Snowmass rejects spending limits |

Snowmass rejects spending limits

Janet Urquhart

Snowmass Village voters will have to decide whether to enact spending limits for their town government.

The Town Council voted 4-1 Monday to reject the proposed limits, allowing them to go forward to a public vote in November. A majority of council members made it clear they would not take action to impose limits on town spending for large projects through adoption of an ordinance, but will leave it up to town voters to take such action.

Forcing the issue is a voter initiative that calls for capping town spending each year at 40 percent of the town’s general revenue, as determined by annual audits. Such a rule would have limited town spending on projects this year to $3.86 million.

Citizens submitted petitions proposing the spending cap to the town clerk on Sept. 11, and the petitions have enough valid signatures to put the matter before voters. The ballot issue will proceed since the council is unwilling to adopt the spending limits itself and circumvent the need for a public vote, said petition drive organizer Jim Heywood.

A proposed $11 to $14 million transit center, still in the discussion stages, prompted the petition drive, though the ballot question will apply to any project.

Council members objected to the initiative’s ambiguous definition of the term “project,” but it was the concept of putting any significant expenditure to a vote that tripped up all but Councilman Jack Hatfield. He cast the sole vote in favor of the ordinance.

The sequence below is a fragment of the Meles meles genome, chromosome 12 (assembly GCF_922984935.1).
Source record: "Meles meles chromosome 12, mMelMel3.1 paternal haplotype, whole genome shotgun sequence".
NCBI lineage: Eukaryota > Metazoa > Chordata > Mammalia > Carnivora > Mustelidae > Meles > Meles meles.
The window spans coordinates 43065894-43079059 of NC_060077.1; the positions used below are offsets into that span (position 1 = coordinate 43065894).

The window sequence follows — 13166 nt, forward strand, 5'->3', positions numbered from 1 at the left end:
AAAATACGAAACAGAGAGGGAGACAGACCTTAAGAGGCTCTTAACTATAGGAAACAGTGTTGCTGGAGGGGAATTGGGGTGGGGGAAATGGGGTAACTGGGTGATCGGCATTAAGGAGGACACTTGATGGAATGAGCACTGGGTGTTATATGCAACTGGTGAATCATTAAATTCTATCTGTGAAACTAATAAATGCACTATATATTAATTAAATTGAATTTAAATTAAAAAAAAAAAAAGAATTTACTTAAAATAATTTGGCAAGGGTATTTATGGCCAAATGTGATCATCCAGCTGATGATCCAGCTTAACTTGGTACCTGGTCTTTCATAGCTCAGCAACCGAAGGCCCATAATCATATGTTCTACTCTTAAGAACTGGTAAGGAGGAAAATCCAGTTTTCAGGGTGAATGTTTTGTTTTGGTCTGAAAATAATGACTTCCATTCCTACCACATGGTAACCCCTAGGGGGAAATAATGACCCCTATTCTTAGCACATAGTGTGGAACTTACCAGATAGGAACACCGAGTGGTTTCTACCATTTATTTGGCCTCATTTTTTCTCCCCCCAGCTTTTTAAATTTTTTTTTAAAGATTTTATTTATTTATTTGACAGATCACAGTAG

“As an elected official, I have no problem sharing a responsibility about fiscal matters with the public,” Hatfield said.

“I don’t agree with it in concept,” said Mayor T. Michael Manchester. “I think it’s contradictory to the concept of representative democracy.”

Citizens don’t typically invest the kind of time required to thoroughly understand an issue, argued Manchester, noting the council has held 25 meetings on the transit center in the past eight months.

Council members devote the kind of time that is needed to make prudent decisions about expenditures on behalf of the residents they represent, agreed Councilman Mark Brady.

“I think you folks elected us to make wise decisions. . If you don’t think we’re the right people, you should elect other people to sit in these seats,” Brady said. “I have deep concern with getting to a point where we have to go through what we go through here . only to know we have to turn it over to the voters, not knowing whether we’ve just wasted two years of our time.”

Most projects that come before the council seem to “self destruct” anyway, added Councilman Kevin Costello. “I feel this is just another handcuff, and I guess I feel I’ve got enough of them up here.

“This is one more piece of bureaucracy that I don’t particularly need to do my job,” he said.

Town Manager Gary Suiter also recommended the council reject the ordinance imposing the spending limits. The law would further hinder the town’s ability to accomplish projects, he said.

The town has a track record of taking proposals to the voters for input anyway, Costello pointed out.

“I think we have a pretty good history of putting things on the ballot when we think it’s necessary,” he said.

In the past decade, the town has sought voter approval on 10 different bonding proposals and other expenditures, according to a town memo.

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